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Reports of dissension in Egypt's opposition Muslim Brotherhood as well
as the resignation of its leader were swiftly denied by the group's top
Muslim Brotherhood quickly rejected reports that its leader resigned
after a row with conservatives. But analysts say the controversy
exposes a profound rift among the Islamists.
Brotherhood was reacting to news reports in the Egyptian press earlier
this week that Supreme Guide Mohammed Mahdi Akef stormed out of a
meeting over the weekend, saying he quit.
The 81-year-old Akef
has since told the press that he continues to lead the group. But
public debate continues, bringing to light reported clashes between
moderate and conservative leaders over the appointment of senior member
Essam al-Erian to the group's politburo. The dispute has been brewing
since the death in June of Mohammed Hilal, which opened the seat. The
conservatives reportedly blocked al-Erian when he was nominated.
Kassem, editor of the popular Egyptian daily newspaper Al-Masry
Al-Youm, says that the internal debate over al-Erian's appointment
means the pendulum of power has swung in favor of the conservatives.
is a rift, coming out to the surface," he said. "It's always existed
between the hardliners and the moderates, and clearly the hardliners
are getting their way. From what I gather, Mehdi Akef has actually, I
don't know what you call it - sabbatical or whatever - he hasn't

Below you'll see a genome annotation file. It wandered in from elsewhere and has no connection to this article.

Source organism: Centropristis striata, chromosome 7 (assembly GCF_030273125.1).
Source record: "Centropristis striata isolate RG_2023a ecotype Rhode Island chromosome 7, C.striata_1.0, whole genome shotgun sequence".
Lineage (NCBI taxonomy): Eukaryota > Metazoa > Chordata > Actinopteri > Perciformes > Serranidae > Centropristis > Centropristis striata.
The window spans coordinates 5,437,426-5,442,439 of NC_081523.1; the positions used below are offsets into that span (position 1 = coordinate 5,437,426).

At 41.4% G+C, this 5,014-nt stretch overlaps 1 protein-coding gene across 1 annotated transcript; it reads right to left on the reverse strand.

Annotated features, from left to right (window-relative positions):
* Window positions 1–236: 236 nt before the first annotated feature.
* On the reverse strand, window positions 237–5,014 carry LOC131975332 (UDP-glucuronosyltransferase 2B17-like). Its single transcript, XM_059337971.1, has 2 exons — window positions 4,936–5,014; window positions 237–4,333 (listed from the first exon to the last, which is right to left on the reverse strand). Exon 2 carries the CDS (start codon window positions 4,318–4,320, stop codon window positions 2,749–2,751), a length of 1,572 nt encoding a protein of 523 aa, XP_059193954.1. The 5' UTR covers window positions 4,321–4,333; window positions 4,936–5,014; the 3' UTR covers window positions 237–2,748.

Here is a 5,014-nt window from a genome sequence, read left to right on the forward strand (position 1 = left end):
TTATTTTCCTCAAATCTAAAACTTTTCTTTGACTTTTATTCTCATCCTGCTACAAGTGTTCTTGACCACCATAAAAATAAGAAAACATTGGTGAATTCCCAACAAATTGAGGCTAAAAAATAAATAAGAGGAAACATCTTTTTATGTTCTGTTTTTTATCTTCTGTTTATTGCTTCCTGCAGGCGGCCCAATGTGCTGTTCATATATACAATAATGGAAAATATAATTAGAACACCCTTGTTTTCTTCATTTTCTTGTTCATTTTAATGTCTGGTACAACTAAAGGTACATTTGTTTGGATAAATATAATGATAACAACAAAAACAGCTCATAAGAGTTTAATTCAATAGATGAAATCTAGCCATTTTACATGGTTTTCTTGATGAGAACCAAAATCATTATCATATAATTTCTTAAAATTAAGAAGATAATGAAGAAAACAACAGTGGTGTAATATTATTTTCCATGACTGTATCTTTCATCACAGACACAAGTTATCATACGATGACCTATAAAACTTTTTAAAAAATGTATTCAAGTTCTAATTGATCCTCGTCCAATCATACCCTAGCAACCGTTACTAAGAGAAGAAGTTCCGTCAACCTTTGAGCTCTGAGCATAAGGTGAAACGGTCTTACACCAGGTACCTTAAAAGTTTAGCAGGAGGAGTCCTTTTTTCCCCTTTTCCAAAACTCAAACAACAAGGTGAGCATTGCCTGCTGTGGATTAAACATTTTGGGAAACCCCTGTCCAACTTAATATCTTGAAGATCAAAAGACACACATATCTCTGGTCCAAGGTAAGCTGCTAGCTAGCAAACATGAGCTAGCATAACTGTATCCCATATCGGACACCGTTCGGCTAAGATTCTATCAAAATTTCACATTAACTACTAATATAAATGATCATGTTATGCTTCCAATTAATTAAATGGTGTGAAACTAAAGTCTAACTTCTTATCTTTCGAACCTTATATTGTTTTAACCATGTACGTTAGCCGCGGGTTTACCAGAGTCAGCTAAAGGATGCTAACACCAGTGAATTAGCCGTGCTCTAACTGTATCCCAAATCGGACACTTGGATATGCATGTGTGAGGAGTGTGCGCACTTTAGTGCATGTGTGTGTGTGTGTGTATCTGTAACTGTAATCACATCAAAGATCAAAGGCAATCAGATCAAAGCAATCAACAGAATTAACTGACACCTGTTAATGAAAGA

resigned his post. But he's allowing the deputy Supreme Guide to run
things, and it doesn't look like Essam Al-Erian is going to make it on
the guidance bureau."
Kassem says he does not think that the
development bodes well for Egyptian society in the short-term, but he
sees a possible benefit in the end.
"[In] the short term, it's
not a positive development because the Guidance Bureau can certainly
use more people like Essam al-Erian," he said. "But again, [in] the
long run, I'm not sure how this is going to affect [things]. I mean,
maybe if the dinosaurs take over [the group], they will bring about the
demise of the Brotherhood, which might not be a bad thing for civil,
political life in the country."
The Muslim Brotherhood, which
remains officially banned by the Egyptian government, has been allowed
to continue to field candidates for parliament. The Ikhwan, as they
are known in Arabic, hold one-fifth of the seats in Egypt's Maglis
Al-Sha'ab, or parliament.
The row inside the Brotherhood has
been headline news in the Egyptian press, and the debate over its
implications has spilled over to popular Arab satellite TV stations.
Brotherhood, which runs a popular Web site called Ikhwanonline, was
founded in 1928 by Egyptian school-teacher Hassan al-Banna, after a
visit to the United States. The group is dedicated to spreading the
rule of Islamic law, or sharia, across the Arab and Islamic